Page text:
In theory, the IMO approach would reward owners on the favored ‘decarbonization trajectory’ with a better CII rating, with lower carbon performers outperforming other ships of their type/size to and proving attractive to charterers. Similarly, a portfolio financed under the Poseidon Principles would be distinguished by a high volume of aligned ships, high loan values associated with aligned ships, or a combination of these factors.
Real world impacts
In fact, the scheme’s own assessment mechanism has exposed the way shipping’s aspirations for sustainability can be quickly thwarted by real world events. The recently published Poseidon Principles Annual Disclosure Report for 2021, for example, indicated only seven of the 28 signatory institutions as meeting their aims on alignment, with an average score of 9.7% above target an increase over the 7% achieved in 2021.
The poor alignment scores were reputed to have been strongly driven by the impact of Covid-19 on the cruise industry. During lockdown, many cruise operators put their ships in warm lay-up and powered them using conventional carbon-based fuels. With transport miles limited, or sometimes zero during a lay-up, carbon intensity performance necessarily deteriorated, even though the cruise ships were generating far fewer emissions in absolute terms.
Where cruise ships were declared separately for 2021, they were on average 46% above alignment, while cargo vessel portfolios that were reported separately were nearly aligned at just 0.8% above target.
Waiting for answers
Even though the CII is now in force, owners from different industry segments continue to highlight perceived shortcomings. A leading bulk carrier owner has pointed out that, since ships burn more fuel laden than in ballast, a ship sailing continuously unladen could achieve A-band performance where the same ship sailing laden for fewer days would create equivalent emissions but achieve a C-rating. Clearly not anticipated in reality, the scenario nonetheless highlights the system’s vulnerability to manipulation: a ship waiting to load and possessing a tender notice to enter port might take the opportunity to clock up miles in ballast to boost its CII rating.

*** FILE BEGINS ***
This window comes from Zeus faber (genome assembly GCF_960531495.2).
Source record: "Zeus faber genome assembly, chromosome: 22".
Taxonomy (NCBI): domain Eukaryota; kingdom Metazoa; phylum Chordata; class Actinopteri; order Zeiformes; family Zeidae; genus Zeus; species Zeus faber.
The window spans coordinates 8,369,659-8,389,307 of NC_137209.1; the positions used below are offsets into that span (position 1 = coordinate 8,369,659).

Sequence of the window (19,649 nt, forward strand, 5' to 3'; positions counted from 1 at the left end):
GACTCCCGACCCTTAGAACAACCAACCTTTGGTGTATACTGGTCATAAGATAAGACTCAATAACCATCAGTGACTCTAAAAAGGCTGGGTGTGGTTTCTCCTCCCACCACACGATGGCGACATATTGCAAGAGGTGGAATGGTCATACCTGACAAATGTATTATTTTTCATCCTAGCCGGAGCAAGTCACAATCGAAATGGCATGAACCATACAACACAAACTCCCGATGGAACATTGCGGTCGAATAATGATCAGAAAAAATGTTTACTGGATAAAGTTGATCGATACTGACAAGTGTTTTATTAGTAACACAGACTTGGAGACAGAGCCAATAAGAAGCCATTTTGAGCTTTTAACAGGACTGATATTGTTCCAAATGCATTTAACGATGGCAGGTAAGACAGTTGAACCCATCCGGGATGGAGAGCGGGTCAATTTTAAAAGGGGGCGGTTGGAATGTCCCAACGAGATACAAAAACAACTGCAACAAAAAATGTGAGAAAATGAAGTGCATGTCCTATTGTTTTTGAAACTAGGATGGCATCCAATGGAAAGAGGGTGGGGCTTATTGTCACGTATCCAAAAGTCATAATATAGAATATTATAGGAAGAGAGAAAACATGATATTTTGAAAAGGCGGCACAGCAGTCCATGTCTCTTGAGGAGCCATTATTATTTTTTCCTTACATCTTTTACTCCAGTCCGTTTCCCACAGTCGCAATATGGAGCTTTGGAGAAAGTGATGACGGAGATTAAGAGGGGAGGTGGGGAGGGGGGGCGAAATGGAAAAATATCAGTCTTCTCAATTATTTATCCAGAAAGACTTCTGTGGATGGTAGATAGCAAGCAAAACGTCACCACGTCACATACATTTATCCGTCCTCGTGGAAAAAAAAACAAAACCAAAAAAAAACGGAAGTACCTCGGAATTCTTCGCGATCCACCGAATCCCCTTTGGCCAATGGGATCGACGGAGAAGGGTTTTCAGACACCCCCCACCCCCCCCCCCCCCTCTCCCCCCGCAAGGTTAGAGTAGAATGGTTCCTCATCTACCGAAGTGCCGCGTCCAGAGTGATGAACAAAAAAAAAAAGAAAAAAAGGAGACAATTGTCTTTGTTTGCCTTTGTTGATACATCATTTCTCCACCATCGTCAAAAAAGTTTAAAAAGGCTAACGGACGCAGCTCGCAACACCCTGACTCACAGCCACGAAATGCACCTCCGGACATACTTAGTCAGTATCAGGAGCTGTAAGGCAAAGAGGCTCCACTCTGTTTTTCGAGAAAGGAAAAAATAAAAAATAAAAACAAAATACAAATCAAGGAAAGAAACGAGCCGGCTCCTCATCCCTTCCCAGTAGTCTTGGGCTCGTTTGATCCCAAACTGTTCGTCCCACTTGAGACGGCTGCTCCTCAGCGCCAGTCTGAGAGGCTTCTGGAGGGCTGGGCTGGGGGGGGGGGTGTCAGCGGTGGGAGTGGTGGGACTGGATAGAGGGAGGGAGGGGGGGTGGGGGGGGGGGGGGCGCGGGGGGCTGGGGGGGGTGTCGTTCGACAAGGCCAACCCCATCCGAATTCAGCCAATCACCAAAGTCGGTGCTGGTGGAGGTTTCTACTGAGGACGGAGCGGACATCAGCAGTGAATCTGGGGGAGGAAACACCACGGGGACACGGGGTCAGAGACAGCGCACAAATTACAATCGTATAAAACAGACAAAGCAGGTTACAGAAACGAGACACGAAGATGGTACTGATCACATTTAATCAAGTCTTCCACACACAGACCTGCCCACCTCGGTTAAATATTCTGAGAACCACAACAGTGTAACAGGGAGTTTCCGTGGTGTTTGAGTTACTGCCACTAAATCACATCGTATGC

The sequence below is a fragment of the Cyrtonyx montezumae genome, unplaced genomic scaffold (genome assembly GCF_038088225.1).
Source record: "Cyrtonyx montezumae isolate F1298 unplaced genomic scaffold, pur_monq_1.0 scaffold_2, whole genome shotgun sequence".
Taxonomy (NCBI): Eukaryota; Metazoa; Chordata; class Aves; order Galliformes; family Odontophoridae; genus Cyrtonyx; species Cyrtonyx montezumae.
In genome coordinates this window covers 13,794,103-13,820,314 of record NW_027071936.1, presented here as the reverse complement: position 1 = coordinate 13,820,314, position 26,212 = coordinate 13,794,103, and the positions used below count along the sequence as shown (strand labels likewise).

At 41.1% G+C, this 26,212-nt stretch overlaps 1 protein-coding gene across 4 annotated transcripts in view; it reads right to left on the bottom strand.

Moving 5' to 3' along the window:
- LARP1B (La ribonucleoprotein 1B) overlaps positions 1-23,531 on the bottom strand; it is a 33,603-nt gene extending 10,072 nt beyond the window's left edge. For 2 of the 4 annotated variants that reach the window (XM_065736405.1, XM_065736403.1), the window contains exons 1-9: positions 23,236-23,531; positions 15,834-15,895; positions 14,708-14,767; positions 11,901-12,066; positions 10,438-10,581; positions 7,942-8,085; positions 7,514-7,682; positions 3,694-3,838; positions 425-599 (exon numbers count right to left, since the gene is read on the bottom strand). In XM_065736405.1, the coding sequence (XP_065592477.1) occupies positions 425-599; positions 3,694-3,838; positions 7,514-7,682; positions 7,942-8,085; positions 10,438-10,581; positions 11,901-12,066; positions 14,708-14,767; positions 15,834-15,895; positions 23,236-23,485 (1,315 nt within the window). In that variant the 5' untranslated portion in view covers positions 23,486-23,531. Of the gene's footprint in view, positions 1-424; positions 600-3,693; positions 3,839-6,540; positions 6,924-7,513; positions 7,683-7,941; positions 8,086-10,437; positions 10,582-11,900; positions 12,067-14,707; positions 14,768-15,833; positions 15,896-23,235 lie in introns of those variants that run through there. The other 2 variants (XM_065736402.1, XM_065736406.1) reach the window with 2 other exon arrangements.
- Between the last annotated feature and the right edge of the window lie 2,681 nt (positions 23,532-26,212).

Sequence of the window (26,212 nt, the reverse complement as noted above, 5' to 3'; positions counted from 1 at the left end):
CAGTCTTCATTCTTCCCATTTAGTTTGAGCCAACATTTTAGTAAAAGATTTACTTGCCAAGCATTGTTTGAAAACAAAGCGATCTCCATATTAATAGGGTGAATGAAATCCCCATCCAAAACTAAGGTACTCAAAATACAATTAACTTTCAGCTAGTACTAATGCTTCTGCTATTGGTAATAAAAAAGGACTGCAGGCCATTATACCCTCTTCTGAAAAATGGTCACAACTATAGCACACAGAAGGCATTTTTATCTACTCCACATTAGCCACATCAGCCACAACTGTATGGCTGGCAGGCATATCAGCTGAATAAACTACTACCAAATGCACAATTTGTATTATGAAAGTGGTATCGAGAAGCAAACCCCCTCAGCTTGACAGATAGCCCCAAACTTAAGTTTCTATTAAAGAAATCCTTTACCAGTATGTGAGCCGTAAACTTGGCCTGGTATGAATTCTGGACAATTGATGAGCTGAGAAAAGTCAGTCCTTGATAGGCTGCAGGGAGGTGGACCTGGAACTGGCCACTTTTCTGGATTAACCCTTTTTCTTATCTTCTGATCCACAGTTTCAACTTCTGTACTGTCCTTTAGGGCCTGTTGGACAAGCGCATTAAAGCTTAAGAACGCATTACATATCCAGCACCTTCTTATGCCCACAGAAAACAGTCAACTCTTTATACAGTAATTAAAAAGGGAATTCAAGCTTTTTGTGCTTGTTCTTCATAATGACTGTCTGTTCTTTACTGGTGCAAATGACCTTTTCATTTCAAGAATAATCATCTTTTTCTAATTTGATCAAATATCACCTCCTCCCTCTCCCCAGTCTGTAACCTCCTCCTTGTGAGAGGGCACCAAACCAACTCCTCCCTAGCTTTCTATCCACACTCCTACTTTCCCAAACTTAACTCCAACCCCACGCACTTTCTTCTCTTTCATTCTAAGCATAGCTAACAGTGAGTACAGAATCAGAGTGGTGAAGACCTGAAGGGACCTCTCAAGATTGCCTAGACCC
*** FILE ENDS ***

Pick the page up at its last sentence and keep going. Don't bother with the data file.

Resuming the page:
Again, as a calendar-based system, a ship’s CII rating might be penalized arbitrarily due to days in port within the limits of a given year, where a rolling format could accommodate a standard deviation.
The methodology underlying the CII is subject to review, even though the instrument is now in force. Last year, relevant committee work limited a review of the way carbon emissions were estimated to ro-ro vessels. In doing so, however, notice was also given that correction factors to address adverse weather and waiting times would be reviewed in 2025.
MEPC’s intersessional working group on greenhouse gasses has already had sight of a World Shipping Council (WSC) commentary on the IMO Data Collection System (DCS) used to derive the CII. In one passage, it proposes “disaggregating reporting of fuel use when ships are underway and at rest, for different fuel consumers (main propulsion engines, auxiliary engines and boilers) and to index emissions to cargo carried in preference to nominal capacity”. In another, it advocates “recognizing that when quantifying cargo carried it is essential to recognize the fundamental differences between ship types and, by extension, the vital importance of using appropriate cargo-units for each ship type.”